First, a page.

Paul Witte and Herb Flower, creators of Thieves’ Guild

Paul Witte and Herb Flower were friends who collaborated from 1988-93 to create the BBS door game Thieves’ Guild and its graphical front-end client for the Atari ST under the “Mythyn Software” banner.

Paul Witte, left, and Herb Flower collaborated to create Thieves’ Guild for the Atari ST.

Flower went on to found the Rewolf Entertainment studio, which produced Gunman Chronicles. Witte and Flower teamed up again in 2001 as “Mythyn Interactive” to develop the MMORPG Linkrealms.

Few folks are likely to remember Thieves’ Guild because it was released for the ST in the 1990s, just as that platform was dying out — and that’s a shame. It’s a fun game with interesting ideas, and its front-end client has pretty much the best pixel art of any BBS game that I’ve come across.

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I completed my 7-year quest to play Thieves’ Guild

These two screenshots show images of the sea shore, and a sea battle, from the Thieves’ Guild front-end client.

The sky is clear, the breeze is strong. A perfect day to make the long sea voyage to Mythyn. You prepare your galley, hire a crew of sailors, and cast off.

But a few hours into your trip, the dreaded words appear: “Thou seest rippling waters…”

Sea serpent? Giant squid? Something’s out there, and it’s headed your way.

So it goes in “Thieves’ Guild,” a unique BBS door game for the Atari ST.

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A different way to play, part 5: TWTerm

This is the fifth installment in my series “A different way to play” about front-end clients for BBS door games.

TWTerm

TWTerm

I was never a very good TradeWars 2002 player. Sure I would trade, hunt for the StarDock, and fight other players — but I was probably just cannon fodder for the serious players. (Check out the textfile Slice’s War Manual, an incredibly detailed guide to TradeWars, for a taste of what the good players were doing.)

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A different way to play, part 4: GTERM

This is the fourth installment in my series “A different way to play” about front-end clients for BBS door games.

GTERM

GTERM was a front-end for Land of Devastation that enabled an SVGA-resolution interface with graphics, music, and sound effects.

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A different way to play, part 3: OOIITERM

This is the third installment in my series “A different way to play” about front-end clients for BBS door games.

OOIITERM

OOIITERM (also called “Overkill Ansiterm”) was a front-end for Operation Overkill II. Its purpose was to render the game’s interface instantly for users who had slow modems. It also offered optional SoundBlaster sound effects.

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A different way to play, part 2: Pit Terminal

This is the second installment in my series “A different way to play” about front-end clients for BBS door games.

Pit Terminal

A session of “The Pit” as seen in PitTerm.

James Berry’s The Pit was an action game in which players could fight each other in gladiatorial combat. In the normal ANSI version of the game, the player character and his opponent are each represented onscreen by the symbol Ω, the Greek letter omega, which some players remember today as “the little horseshoe”. The player moves this symbol around the arena using the arrow keys, engaging in close or long-range combat as desired.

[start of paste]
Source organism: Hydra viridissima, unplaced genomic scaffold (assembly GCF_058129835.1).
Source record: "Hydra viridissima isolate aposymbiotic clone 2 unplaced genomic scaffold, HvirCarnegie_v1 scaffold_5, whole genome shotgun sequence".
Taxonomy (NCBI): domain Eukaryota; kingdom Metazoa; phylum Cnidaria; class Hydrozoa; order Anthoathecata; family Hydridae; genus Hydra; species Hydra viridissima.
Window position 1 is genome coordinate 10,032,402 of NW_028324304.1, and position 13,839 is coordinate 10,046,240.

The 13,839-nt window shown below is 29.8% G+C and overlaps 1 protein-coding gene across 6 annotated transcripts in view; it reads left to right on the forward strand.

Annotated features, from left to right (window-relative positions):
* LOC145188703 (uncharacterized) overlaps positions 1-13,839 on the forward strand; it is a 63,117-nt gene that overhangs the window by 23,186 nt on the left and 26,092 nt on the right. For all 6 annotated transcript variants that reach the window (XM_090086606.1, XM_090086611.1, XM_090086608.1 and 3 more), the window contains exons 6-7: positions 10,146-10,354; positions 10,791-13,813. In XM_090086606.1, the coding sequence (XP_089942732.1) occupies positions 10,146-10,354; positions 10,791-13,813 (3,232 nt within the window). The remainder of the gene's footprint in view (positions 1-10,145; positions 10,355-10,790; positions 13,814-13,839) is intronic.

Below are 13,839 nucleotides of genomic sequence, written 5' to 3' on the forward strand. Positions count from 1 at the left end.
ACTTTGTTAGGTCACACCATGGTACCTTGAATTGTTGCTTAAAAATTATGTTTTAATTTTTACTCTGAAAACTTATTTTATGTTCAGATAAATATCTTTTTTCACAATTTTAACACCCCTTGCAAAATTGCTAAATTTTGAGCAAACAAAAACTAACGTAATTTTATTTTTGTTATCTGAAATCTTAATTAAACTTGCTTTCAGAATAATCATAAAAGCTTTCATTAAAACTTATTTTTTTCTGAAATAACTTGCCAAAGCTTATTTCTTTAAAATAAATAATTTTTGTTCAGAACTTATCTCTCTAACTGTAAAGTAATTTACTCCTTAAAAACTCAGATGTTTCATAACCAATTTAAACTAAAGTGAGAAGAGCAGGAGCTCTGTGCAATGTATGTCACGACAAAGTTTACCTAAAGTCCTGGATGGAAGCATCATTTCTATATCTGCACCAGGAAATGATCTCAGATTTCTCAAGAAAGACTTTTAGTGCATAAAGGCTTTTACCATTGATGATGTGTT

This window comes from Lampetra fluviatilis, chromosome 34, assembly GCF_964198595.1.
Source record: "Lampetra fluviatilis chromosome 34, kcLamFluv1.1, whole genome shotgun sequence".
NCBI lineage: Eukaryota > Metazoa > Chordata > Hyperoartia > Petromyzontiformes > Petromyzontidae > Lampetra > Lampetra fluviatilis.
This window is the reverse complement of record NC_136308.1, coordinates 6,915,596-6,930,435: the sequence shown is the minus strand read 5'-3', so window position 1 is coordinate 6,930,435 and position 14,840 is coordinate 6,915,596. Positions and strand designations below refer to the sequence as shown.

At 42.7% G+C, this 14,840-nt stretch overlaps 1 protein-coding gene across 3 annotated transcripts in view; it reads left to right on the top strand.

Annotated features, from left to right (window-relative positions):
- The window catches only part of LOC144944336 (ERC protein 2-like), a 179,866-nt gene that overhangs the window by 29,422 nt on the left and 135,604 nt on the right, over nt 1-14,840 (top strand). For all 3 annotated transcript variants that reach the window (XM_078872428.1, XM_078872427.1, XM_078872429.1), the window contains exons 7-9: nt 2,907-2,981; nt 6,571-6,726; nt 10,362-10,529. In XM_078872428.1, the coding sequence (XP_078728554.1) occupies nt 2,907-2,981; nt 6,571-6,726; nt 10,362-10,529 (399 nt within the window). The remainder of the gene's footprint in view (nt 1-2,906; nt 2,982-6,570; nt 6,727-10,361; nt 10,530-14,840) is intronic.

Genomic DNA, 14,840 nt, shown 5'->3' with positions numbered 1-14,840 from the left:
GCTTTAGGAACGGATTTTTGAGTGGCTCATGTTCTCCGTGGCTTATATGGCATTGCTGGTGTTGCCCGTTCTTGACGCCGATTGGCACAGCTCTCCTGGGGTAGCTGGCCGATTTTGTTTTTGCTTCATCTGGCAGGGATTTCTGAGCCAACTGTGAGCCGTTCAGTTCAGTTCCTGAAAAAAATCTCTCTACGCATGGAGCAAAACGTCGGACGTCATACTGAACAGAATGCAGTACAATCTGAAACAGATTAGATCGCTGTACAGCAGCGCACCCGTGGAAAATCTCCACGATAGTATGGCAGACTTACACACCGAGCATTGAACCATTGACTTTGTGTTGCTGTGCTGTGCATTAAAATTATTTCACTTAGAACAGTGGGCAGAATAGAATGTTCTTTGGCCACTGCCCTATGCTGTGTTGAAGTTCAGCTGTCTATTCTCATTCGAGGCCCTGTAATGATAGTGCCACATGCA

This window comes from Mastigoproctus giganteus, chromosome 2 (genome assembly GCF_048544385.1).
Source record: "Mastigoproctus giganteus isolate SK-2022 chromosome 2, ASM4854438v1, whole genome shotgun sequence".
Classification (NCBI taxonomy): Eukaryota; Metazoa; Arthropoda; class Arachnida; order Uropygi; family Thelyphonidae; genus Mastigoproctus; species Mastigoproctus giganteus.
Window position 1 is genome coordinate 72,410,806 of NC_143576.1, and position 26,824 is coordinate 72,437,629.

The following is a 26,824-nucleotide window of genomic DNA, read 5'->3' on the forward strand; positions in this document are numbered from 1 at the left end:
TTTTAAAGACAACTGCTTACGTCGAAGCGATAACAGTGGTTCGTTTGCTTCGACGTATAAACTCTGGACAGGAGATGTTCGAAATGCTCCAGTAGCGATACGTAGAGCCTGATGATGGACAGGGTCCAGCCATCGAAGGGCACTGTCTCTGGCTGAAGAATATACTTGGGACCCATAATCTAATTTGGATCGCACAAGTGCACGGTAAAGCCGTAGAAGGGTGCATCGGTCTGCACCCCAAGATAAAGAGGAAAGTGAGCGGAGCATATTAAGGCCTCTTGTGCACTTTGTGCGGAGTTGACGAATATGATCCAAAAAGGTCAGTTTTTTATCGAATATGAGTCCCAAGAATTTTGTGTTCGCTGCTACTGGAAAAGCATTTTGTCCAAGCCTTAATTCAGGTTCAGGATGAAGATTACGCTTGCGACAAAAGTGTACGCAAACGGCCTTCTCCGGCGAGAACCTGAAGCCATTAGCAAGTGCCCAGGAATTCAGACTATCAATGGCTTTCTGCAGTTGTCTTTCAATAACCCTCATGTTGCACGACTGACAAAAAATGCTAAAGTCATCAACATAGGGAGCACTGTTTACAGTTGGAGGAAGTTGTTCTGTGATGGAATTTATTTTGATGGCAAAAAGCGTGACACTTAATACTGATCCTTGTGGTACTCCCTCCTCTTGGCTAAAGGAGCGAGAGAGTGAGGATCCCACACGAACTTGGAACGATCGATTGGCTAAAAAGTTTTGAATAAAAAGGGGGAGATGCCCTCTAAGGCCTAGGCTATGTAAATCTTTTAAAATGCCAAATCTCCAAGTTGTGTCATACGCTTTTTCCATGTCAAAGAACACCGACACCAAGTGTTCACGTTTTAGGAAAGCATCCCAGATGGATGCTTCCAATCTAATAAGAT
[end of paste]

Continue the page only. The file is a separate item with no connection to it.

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A different way to play: front-ends

This is the first installment in my series “A different way to play” about front-end clients for BBS door games.

Silent. Simple. Social.

I think that’s how most people remember BBS door games. They think of quaint multiplayer, turn-based, text games. The games’ lack of sophisticated graphics, music, and sound effects are probably considered flaws. Their social aspect is remembered fondly — it was door games’ primary advantage and marketable difference over video games in the 1980s and 90s.

Today I’d like to dig deep and consider those “flaws.” How did the limitations of BBS technology shape door games? How did door game authors work around those limitations?

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Tutorial: Telnet to a BBS using a terminal program in the Hatari emulator

A screenshot of ANSIterm running in the Hatari emulator.

I’ve written in the past about my adventures telnetting to BBSes from terminal programs running inside the Hatari emulator. I’ve made some changes in my process and I thought it would be good to explain everything, step-by-step. It’s not for the novice, but it is rewarding.

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Unearthed: Dark Fortress for the Atari ST

The title screen from the Atari ST game “Dark Fortress”

Hey Atari ST fans! Want to play something new?

Today I’m happy to share “Dark Fortress,” a previously unreleased game written by Herb Flower for the Atari ST in the late 1980s.

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Unearthed: My Atari 8-bit cassette tape

Side 1 of an old cassette tape I used to store programs for my Atari 8-bit computers.

Last weekend, I was rummaging through my old Atari ST disks when I came across something I hadn’t noticed in 30 years: A cassette tape for my Atari 8-bit.

As I have recounted before, I used hand-me-down Atari 800s, a 130XE, a 410 program recorder, and lots of other equipment and disks from family members when I was a kid before later graduating to the 16-bit ST series. Alas, I got rid of most of it when I was in college.

But here was this little tape … perhaps my only tangible link to my old Atari 8-bit equipment.

Each side of the tape was only 10 minutes long. What was on it?

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